Evacuating Egypt

By Wu, Angela | Newsweek, February 7, 2011 | Go to article overview

Evacuating Egypt


Wu, Angela, Newsweek


Byline: Angela Wu

American students studying abroad in Egypt recount harrowing tales of how they got out and what comes next.

As gunshots echoed in the background, Robert Joyce spent his last Friday night in Egypt, Jan. 28, writing an Arabic paper in his dorm. Outside, a mob was shaking a main gate off the building, which houses primarily Egyptian students at Alexandria University. By this point, the once peaceful protests in Egypt's second-largest city had grown violent, but the possibility of class the next day was still very real.

By Saturday, the university had canceled classes for the next week. As campus security guards and dorm staff abandoned the student-housing complex, Joyce fled his dorm with about a dozen other Americans for the relative security of a friend's local apartment. "We knew [protesters] would very easily get into the unguarded dorm complex, and we'd be sitting ducks for any type of violence," he said. The students grabbed what they could--computers, clothes--and hurried out while daylight remained. For some that meant fleeing with only the shirt on their back.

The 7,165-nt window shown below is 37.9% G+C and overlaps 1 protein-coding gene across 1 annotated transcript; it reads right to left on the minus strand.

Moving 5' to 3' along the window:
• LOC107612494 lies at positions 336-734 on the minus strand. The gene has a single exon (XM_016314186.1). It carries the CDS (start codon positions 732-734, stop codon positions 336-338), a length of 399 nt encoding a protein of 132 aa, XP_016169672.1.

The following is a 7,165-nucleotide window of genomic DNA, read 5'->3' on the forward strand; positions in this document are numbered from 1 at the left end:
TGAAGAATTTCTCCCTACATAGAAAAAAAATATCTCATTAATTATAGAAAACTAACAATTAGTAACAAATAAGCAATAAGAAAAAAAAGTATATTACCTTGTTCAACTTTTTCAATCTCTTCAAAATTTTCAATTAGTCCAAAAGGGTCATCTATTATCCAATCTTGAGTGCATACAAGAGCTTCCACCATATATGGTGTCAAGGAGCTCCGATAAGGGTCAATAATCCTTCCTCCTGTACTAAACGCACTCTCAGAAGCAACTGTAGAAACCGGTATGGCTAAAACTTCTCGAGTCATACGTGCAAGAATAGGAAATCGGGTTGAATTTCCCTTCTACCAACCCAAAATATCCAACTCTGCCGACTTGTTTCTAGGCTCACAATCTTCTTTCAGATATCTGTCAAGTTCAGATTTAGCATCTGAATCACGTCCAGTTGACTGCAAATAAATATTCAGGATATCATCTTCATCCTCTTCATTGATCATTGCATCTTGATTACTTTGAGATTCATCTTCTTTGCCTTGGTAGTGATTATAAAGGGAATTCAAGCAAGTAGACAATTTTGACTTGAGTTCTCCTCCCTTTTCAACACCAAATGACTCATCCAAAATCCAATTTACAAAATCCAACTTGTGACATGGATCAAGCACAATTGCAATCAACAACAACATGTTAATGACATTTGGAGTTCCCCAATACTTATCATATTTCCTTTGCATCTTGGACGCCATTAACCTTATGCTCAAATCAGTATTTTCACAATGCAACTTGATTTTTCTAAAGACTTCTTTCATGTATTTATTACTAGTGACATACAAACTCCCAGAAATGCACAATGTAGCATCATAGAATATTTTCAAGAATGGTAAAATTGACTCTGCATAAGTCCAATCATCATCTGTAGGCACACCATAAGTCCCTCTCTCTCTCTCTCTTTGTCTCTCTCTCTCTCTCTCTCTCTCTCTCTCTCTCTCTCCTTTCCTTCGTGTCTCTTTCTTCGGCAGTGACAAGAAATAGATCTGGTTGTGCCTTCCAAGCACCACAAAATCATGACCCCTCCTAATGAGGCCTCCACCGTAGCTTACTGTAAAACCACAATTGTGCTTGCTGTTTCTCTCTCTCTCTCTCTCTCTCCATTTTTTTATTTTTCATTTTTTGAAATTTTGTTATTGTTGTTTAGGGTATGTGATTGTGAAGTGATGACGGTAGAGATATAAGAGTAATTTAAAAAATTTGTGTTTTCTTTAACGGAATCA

Like Joyce, many study-abroad students in Egypt recount harrowing tales of trying to escape amid mounting chaos as the protests started to turn violent. Most have spent the past five days scrambling to return home--navigating closed roads, dealing with canceled flights, and calling on senators and parents for help. At this point, most universities have successfully evacuated the students and reunited them with relieved families. It seems unlikely that anyone will return to the region this semester, so many students are now trying to figure out what comes next and where they will study.